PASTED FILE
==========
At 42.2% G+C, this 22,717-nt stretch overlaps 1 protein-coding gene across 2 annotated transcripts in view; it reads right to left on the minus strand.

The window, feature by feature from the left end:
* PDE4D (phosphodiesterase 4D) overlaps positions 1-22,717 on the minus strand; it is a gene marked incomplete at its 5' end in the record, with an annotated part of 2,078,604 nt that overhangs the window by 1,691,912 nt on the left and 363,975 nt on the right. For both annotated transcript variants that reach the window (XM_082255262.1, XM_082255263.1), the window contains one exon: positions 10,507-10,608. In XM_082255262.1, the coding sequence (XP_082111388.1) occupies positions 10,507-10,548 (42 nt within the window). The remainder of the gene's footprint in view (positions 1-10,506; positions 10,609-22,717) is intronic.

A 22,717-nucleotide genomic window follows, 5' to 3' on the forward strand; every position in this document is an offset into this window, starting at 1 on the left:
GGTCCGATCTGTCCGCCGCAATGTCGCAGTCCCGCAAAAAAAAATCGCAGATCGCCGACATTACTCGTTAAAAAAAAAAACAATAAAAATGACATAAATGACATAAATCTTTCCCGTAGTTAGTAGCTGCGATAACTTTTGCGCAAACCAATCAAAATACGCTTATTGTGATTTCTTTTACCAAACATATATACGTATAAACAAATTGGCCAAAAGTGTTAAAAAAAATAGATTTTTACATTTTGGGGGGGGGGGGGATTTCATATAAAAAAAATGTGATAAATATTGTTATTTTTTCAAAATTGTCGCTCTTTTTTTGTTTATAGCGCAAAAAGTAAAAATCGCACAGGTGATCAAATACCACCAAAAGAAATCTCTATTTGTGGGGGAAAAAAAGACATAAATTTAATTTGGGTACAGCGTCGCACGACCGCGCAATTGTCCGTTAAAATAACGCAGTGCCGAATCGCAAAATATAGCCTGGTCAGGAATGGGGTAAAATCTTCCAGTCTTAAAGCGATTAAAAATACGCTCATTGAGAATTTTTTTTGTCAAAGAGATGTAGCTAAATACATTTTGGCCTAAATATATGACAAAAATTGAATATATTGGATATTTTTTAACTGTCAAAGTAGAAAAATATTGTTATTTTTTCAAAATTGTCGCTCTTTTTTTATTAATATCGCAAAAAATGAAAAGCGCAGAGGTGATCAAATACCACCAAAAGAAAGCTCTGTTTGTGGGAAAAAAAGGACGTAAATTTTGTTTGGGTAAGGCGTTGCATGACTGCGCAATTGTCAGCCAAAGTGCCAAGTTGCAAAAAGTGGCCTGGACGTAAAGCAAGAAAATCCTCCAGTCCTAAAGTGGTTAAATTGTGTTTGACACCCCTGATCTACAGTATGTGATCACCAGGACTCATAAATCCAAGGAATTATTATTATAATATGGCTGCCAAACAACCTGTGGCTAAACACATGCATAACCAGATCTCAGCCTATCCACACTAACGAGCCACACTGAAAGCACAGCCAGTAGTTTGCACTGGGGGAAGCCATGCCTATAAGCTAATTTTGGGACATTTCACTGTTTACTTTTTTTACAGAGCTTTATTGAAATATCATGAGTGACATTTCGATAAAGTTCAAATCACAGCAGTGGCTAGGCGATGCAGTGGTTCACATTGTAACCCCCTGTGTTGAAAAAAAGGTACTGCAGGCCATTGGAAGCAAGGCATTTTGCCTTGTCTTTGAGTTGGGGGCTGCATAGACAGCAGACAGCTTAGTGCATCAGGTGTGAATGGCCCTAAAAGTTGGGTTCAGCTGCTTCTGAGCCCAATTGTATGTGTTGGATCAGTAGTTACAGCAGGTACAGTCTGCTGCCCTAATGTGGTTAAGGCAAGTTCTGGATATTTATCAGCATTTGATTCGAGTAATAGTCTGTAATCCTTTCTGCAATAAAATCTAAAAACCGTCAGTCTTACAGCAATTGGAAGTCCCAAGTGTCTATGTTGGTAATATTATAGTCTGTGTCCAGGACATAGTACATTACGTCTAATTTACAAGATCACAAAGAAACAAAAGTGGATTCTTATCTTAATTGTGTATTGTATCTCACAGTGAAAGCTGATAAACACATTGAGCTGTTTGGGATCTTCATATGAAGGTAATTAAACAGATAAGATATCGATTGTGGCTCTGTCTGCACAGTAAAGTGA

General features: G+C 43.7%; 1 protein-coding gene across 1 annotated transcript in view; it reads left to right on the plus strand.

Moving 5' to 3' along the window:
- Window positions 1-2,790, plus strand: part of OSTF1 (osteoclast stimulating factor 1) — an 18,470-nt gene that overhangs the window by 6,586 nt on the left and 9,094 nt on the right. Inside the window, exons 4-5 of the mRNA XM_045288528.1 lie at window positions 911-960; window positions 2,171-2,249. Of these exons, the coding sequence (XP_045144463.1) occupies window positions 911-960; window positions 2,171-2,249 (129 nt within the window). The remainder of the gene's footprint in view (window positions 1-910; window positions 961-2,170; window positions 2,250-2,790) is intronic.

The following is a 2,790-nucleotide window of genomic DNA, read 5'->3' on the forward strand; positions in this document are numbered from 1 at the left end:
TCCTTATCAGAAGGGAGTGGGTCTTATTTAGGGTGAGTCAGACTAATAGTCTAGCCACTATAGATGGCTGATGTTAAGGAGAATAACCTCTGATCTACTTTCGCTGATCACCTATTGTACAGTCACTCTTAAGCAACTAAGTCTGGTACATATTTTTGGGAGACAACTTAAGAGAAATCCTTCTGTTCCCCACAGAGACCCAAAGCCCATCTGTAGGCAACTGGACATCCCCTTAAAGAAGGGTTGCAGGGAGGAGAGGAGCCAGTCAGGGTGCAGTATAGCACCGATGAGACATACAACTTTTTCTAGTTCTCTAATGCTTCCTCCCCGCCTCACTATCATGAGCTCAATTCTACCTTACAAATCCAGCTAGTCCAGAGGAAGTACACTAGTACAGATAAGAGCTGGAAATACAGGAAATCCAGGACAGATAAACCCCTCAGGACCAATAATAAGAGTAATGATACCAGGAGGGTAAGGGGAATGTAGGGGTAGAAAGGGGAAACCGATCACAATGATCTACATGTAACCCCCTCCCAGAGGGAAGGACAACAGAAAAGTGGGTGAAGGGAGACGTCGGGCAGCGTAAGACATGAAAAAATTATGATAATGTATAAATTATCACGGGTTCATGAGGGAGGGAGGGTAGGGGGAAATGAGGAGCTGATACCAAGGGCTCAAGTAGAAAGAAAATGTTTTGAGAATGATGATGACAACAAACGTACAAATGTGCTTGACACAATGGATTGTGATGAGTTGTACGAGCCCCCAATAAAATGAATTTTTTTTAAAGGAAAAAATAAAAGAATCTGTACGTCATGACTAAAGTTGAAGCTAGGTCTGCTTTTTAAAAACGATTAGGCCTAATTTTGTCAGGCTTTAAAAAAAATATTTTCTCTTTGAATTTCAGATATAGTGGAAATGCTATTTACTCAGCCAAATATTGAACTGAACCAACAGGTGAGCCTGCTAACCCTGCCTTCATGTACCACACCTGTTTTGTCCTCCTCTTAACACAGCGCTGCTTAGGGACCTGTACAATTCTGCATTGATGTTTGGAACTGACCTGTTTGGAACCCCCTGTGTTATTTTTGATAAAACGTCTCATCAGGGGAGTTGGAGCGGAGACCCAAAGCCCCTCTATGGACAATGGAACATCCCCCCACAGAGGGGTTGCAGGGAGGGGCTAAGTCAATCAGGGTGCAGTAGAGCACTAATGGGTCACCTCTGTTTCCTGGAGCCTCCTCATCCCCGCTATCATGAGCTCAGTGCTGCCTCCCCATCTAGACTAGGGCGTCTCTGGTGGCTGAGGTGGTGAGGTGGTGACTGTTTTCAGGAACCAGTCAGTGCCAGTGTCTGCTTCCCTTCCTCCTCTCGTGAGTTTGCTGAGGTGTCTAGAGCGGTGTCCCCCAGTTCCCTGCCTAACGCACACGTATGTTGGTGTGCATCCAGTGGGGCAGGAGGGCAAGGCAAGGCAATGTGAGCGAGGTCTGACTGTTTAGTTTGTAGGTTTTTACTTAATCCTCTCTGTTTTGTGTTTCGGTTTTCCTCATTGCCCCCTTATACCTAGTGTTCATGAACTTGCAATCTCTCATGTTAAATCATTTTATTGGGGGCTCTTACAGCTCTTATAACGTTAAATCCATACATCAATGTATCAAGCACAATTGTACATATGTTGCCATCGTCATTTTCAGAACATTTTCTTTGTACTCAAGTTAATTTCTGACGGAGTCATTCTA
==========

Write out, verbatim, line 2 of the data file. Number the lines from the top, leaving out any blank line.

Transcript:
The window, feature by feature from the left end: